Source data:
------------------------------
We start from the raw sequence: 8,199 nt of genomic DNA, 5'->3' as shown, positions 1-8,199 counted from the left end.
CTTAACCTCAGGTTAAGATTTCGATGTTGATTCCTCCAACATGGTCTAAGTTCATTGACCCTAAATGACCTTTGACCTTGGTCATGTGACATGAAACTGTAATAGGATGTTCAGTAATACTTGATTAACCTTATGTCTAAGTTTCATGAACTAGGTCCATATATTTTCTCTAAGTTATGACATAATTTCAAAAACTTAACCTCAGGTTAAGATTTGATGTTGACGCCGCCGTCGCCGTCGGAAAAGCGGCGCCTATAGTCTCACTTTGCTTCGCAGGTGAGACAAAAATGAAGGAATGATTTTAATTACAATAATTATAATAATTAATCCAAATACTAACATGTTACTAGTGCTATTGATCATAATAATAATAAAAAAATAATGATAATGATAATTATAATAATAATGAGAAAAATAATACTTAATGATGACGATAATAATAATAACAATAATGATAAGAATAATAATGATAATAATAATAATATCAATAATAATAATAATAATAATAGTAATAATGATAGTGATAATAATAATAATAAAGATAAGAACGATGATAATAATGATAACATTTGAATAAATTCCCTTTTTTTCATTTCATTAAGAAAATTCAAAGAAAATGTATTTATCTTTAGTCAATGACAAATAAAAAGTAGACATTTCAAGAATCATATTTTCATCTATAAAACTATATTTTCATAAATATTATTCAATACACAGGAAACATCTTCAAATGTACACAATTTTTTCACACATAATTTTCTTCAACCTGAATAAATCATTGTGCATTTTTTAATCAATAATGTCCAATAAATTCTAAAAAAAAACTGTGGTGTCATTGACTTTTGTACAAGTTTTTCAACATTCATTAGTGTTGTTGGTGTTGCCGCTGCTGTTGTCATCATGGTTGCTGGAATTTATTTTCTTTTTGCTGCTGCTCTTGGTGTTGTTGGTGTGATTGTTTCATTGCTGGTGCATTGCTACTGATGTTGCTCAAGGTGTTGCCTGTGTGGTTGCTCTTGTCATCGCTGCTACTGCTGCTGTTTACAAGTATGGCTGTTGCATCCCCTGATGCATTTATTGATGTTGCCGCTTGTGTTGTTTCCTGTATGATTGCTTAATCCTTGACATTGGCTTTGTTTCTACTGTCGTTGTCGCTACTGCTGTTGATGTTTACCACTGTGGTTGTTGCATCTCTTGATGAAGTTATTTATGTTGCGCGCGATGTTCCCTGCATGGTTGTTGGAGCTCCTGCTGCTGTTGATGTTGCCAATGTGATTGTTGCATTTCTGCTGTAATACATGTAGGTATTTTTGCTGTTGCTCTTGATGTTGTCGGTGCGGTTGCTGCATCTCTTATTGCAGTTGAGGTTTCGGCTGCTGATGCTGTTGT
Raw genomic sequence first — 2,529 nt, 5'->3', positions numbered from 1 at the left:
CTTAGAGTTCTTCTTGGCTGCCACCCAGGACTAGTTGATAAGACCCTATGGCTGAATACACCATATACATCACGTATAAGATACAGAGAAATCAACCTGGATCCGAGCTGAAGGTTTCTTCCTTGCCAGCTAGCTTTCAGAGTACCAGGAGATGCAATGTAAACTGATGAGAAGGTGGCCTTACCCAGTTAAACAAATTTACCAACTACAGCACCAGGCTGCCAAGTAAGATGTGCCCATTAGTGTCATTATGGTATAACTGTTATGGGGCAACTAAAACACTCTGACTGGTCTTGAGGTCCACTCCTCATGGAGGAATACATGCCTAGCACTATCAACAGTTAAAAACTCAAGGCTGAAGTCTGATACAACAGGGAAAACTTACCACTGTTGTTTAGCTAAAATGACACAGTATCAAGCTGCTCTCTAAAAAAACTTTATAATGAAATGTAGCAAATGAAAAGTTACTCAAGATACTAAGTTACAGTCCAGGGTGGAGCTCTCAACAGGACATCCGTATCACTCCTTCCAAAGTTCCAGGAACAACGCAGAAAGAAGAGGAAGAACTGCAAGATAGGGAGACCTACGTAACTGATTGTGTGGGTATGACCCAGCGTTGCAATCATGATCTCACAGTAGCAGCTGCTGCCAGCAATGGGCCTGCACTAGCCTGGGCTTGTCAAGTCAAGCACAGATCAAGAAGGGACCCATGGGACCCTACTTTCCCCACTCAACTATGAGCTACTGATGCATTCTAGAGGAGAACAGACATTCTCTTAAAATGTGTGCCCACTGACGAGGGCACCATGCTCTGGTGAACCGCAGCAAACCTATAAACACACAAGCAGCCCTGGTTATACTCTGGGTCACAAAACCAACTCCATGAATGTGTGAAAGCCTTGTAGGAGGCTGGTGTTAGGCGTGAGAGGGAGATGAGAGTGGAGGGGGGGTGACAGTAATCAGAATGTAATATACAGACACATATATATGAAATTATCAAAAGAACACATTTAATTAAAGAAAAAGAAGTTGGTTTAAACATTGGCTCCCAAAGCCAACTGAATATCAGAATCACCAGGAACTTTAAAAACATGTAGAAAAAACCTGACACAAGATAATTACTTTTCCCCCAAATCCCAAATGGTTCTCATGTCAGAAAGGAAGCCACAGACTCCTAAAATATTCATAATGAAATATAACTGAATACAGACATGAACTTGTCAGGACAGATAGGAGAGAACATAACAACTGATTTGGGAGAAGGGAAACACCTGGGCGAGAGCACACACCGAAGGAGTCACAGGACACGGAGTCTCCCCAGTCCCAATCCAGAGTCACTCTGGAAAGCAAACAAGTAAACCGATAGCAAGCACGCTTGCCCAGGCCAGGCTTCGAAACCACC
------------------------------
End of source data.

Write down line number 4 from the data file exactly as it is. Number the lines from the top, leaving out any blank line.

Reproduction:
CTTAGAGTTCTTCTTGGCTGCCACCCAGGACTAGTTGATAAGACCCTATGGCTGAATACACCATATACATCACGTATAAGATACAGAGAAATCAACCTGGATCCGAGCTGAAGGTTTCTTCCTTGCCAGCTAGCTTTCAGAGTACCAGGAGATGCAATGTAAACTGATGAGAAGGTGGCCTTACCCAGTTAAACAAATTTACCAACTACAGCACCAGGCTGCCAAGTAAGATGTGCCCATTAGTGTCATTATGGTATAACTGTTATGGGGCAACTAAAACACTCTGACTGGTCTTGAGGTCCACTCCTCATGGAGGAATACATGCCTAGCACTATCAACAGTTAAAAACTCAAGGCTGAAGTCTGATACAACAGGGAAAACTTACCACTGTTGTTTAGCTAAAATGACACAGTATCAAGCTGCTCTCTAAAAAAACTTTATAATGAAATGTAGCAAATGAAAAGTTACTCAAGATACTAAGTTACAGTCCAGGGTGGAGCTCTCAACAGGACATCCGTATCACTCCTTCCAAAGTTCCAGGAACAACGCAGAAAGAAGAGGAAGAACTGCAAGATAGGGAGACCTACGTAACTGATTGTGTGGGTATGACCCAGCGTTGCAATCATGATCTCACAGTAGCAGCTGCTGCCAGCAATGGGCCTGCACTAGCCTGGGCTTGTCAAGTCAAGCACAGATCAAGAAGGGACCCATGGGACCCTACTTTCCCCACTCAACTATGAGCTACTGATGCATTCTAGAGGAGAACAGACATTCTCTTAAAATGTGTGCCCACTGACGAGGGCACCATGCTCTGGTGAACCGCAGCAAACCTATAAACACACAAGCAGCCCTGGTTATACTCTGGGTCACAAAACCAACTCCATGAATGTGTGAAAGCCTTGTAGGAGGCTGGTGTTAGGCGTGAGAGGGAGATGAGAGTGGAGGGGGGGTGACAGTAATCAGAATGTAATATACAGACACATATATATGAAATTATCAAAAGAACACATTTAATTAAAGAAAAAGAAGTTGGTTTAAACATTGGCTCCCAAAGCCAACTGAATATCAGAATCACCAGGAACTTTAAAAACATGTAGAAAAAACCTGACACAAGATAATTACTTTTCCCCCAAATCCCAAATGGTTCTCATGTCAGAAAGGAAGCCACAGACTCCTAAAATATTCATAATGAAATATAACTGAATACAGACATGAACTTGTCAGGACAGATAGGAGAGAACATAACAACTGATTTGGGAGAAGGGAAACACCTGGGCGAGAGCACACACCGAAGGAGTCACAGGACACGGAGTCTCCCCAGTCCCAATCCAGAGTCACTCTGGAAAGCAAACAAGTAAACCGATAGCAAGCACGCTTGCCCAGGCCAGGCTTCGAAACCACC